2011 NFL Draft: Top Five Defensive Ends
The closer a position is to the football, the more valuable the position. On defense then, defensive ends are the second-most valuable and for good reason. They factor into nearly every play whether it be a pass or run. A good defensive end seals the edge, collapses the pocket, occupies blockers, rushes the passer, fills running lanes, swats down passes, covers the flat and the list goes on and on.
But given the position value, tons of draft busts have emerged every year. Teams continue to reach higher and higher for them because after all, if you can sack the quarterback, it doesn’t matter if the secondary is awful. As long as a team is pressuring the quarterback, it takes pressure off the defensive backs.
This year’s defensive end draft class is one of the deepest in recent memory. As many as 11 defensive ends could be drafted in the first round alone. Here are the top five.
1. Robert Quinn, North Carolina (JR, 6’4″, 265)
Versatility to play a 3-4 OLB or 4-3 DE is the key factor when discussing defensive end prospects and Robert Quinn could play both. Little known fact: Quinn was diagnosed with a brain tumor in high school but he’s fully recovered now for quite some time. Quinn’s skill set doesn’t have many holes. He has a good bend to get around the edge with above average speed. He’s solid against the run and knows how to attack a blocker in order to get after the ball-carrier. He’s the No. 1 prospect because there is nothing he doesn’t do well. All of his flaws are fundamental or technique issues that a coaching staff can correct in a matter of a few months. Quinn isnt’ a sure-thing, but he’s close.
2. Cameron Jordan, Cal – (SR, 6’4″, 287)
Jordan is solid. He’s got long arms, big hands, good speed for his size and can play inside or outside. Jordan is excellent the run and in a game that seems to overvalue quickness, he can immediately come in and contribute because he understands how to defend the run. Most draft experts have him in their top five, but for full disclosure, few have him as second-best so don’t expect him to be the second DE off their board. That being said, fans are going to love this young man’s energy and motor. He really gets after it.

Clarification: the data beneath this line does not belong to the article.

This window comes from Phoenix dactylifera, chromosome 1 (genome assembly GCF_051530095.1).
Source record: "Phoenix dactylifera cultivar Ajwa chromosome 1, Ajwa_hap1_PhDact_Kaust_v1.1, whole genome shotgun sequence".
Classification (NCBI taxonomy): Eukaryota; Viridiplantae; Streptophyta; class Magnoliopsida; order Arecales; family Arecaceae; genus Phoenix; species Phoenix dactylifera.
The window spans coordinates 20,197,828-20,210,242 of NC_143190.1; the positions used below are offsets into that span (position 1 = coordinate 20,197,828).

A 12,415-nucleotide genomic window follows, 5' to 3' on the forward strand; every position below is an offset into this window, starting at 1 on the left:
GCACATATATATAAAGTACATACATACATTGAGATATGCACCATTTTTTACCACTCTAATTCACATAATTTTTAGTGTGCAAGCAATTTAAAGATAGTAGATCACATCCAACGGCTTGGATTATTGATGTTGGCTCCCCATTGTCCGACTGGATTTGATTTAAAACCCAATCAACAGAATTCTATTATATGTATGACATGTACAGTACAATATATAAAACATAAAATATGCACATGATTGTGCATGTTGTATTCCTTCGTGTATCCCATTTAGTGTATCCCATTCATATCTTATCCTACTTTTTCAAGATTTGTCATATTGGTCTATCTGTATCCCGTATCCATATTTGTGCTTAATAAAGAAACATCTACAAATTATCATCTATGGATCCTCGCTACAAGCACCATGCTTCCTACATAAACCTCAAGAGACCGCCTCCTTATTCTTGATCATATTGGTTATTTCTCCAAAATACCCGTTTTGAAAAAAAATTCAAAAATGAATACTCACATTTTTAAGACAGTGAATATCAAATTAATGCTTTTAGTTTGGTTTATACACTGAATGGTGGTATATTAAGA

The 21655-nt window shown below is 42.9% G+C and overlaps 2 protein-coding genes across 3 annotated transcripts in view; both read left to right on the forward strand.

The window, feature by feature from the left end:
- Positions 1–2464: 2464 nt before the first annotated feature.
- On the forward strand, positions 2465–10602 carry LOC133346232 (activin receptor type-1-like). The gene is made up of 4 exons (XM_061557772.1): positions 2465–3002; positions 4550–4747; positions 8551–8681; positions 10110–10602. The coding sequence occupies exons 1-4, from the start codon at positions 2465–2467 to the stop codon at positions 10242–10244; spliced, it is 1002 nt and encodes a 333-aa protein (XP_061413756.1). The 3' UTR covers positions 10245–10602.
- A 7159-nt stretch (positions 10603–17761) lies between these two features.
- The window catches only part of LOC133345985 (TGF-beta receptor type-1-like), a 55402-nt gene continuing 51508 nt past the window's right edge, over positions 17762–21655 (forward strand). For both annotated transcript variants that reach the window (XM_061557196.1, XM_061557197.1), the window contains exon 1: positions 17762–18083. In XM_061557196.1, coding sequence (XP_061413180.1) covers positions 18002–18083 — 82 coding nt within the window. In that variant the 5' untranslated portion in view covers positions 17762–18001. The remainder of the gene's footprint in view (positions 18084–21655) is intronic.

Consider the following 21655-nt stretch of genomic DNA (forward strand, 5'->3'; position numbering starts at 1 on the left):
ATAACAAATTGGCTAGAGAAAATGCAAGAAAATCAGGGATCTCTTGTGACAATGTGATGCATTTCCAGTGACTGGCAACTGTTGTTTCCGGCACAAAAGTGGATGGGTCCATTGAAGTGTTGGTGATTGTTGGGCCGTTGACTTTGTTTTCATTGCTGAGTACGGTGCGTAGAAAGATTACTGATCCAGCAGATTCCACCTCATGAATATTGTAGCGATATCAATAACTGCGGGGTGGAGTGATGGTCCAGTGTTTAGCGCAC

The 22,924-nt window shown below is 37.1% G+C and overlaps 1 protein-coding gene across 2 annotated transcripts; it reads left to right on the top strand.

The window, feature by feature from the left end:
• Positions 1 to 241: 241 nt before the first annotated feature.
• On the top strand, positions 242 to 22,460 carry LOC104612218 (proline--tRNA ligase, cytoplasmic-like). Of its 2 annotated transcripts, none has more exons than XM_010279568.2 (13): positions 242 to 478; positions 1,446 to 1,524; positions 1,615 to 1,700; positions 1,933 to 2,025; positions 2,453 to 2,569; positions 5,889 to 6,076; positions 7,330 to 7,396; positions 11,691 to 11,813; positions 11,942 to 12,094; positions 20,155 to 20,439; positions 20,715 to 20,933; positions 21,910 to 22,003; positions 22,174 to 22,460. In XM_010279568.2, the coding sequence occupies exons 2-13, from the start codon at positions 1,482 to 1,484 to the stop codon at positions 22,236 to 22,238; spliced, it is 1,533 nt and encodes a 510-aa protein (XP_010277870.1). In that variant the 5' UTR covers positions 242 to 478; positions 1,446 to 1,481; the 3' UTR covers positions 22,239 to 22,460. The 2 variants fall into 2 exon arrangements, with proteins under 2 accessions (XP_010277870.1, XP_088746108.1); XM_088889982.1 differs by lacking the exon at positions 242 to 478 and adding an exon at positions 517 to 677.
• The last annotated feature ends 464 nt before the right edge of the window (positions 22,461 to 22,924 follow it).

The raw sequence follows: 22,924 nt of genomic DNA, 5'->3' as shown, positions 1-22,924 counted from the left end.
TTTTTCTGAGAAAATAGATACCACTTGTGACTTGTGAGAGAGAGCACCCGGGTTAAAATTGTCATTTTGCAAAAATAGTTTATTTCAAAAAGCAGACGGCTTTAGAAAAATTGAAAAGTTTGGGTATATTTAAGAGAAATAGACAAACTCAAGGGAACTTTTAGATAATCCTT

3. Da’Quan Bowers, Clemson – (JR, 6’3″, 280)
Personally, I feel Da’Quan Bowers is a bust. He has had injury problems throughout high school and college. He’s not that particularly fast. He does possess a solid mix of strength and initial burst but the majority of his college production was limited to his junior year. He was almost non-existent before that. Furthermore, most of his sacks that year came against weak competition. That being said, he did put forth the effort to turn around his career and he played very well last season. Bowers has gone from a potential No. 1 pick to someone experts are saying could slip into the mid-teens due to a knee injury. That’s unlikely but his stock is trending down.
4. J.J. Watt, Wisconsin – (SR, 6’5″, 290)
There’s a lot to like with Watt. He’s very tall, strong, versatile and has a non-stop motor. Right now, he’s a 4-3 DE but could fill into a five-technique once improving his core and lower body strength. He has shown a rapid improvement throughout his college years. Watt has gone from a potential second-round sleeper to someone who could go in the top 15. If a coach can work with him to lower body strength and his jump off the snap, he could end up a steal in the middle of the first round.
5. Aldon Smith, Missouri – (JR, 6’4″, 263)
Smith has a ton of potential but he has a long way to go. A team has to understand that they will need to groom him over the next couple years. He has the most athletic body of any other DE in this draft class. He’s very fast and definitely passes the eye-ball test. Coaches will need to work on his technique as a pass rusher because he’s very raw. There’s a lot of risk here. Many other recent draft busts at defensive end were just like Smith. There were a lot of flashes of exceptional talent interspersed lulls on his game-tape. If a team can harness and tap into the things he does well, he should be a great player within one or two seasons.
6. Muhammad Wilkerson, Temple
7. Ryan Kerrigan, Purdue
8. Adrian Clayborn, Iowa
9. Brooks Reed, Arizona
10. Cameron Heyward, Ohio State
More 2011 NFL Draft Coverage